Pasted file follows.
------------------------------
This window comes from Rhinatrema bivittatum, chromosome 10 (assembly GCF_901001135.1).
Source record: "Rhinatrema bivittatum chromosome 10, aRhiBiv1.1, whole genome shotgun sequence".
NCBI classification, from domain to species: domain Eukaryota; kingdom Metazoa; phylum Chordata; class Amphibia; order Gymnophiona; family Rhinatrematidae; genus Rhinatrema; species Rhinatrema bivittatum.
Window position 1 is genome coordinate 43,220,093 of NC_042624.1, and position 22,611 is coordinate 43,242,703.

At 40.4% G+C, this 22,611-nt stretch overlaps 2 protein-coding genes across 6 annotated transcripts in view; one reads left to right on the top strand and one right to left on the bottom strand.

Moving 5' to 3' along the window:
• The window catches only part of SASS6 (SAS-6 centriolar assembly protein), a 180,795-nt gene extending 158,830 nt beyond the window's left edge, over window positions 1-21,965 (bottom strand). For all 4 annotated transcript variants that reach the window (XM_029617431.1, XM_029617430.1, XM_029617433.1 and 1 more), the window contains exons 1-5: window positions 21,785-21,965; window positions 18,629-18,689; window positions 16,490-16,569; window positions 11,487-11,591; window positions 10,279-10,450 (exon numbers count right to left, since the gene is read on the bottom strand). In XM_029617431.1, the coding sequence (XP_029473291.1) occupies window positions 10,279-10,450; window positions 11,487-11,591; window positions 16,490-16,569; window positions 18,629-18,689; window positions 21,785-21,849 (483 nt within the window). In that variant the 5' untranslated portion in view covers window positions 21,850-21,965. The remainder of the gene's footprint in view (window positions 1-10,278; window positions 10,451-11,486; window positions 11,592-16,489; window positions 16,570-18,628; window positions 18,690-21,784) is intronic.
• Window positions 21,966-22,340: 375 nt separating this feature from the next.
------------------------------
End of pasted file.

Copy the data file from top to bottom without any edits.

This window comes from Rhinatrema bivittatum, chromosome 10 (assembly GCF_901001135.1).
Source record: "Rhinatrema bivittatum chromosome 10, aRhiBiv1.1, whole genome shotgun sequence".
NCBI classification, from domain to species: domain Eukaryota; kingdom Metazoa; phylum Chordata; class Amphibia; order Gymnophiona; family Rhinatrematidae; genus Rhinatrema; species Rhinatrema bivittatum.
Window position 1 is genome coordinate 43,220,093 of NC_042624.1, and position 22,611 is coordinate 43,242,703.

At 40.4% G+C, this 22,611-nt stretch overlaps 2 protein-coding genes across 6 annotated transcripts in view; one reads left to right on the top strand and one right to left on the bottom strand.

Moving 5' to 3' along the window:
• The window catches only part of SASS6 (SAS-6 centriolar assembly protein), a 180,795-nt gene extending 158,830 nt beyond the window's left edge, over window positions 1-21,965 (bottom strand). For all 4 annotated transcript variants that reach the window (XM_029617431.1, XM_029617430.1, XM_029617433.1 and 1 more), the window contains exons 1-5: window positions 21,785-21,965; window positions 18,629-18,689; window positions 16,490-16,569; window positions 11,487-11,591; window positions 10,279-10,450 (exon numbers count right to left, since the gene is read on the bottom strand). In XM_029617431.1, the coding sequence (XP_029473291.1) occupies window positions 10,279-10,450; window positions 11,487-11,591; window positions 16,490-16,569; window positions 18,629-18,689; window positions 21,785-21,849 (483 nt within the window). In that variant the 5' untranslated portion in view covers window positions 21,850-21,965. The remainder of the gene's footprint in view (window positions 1-10,278; window positions 10,451-11,486; window positions 11,592-16,489; window positions 16,570-18,628; window positions 18,690-21,784) is intronic.
• Window positions 21,966-22,340: 375 nt separating this feature from the next.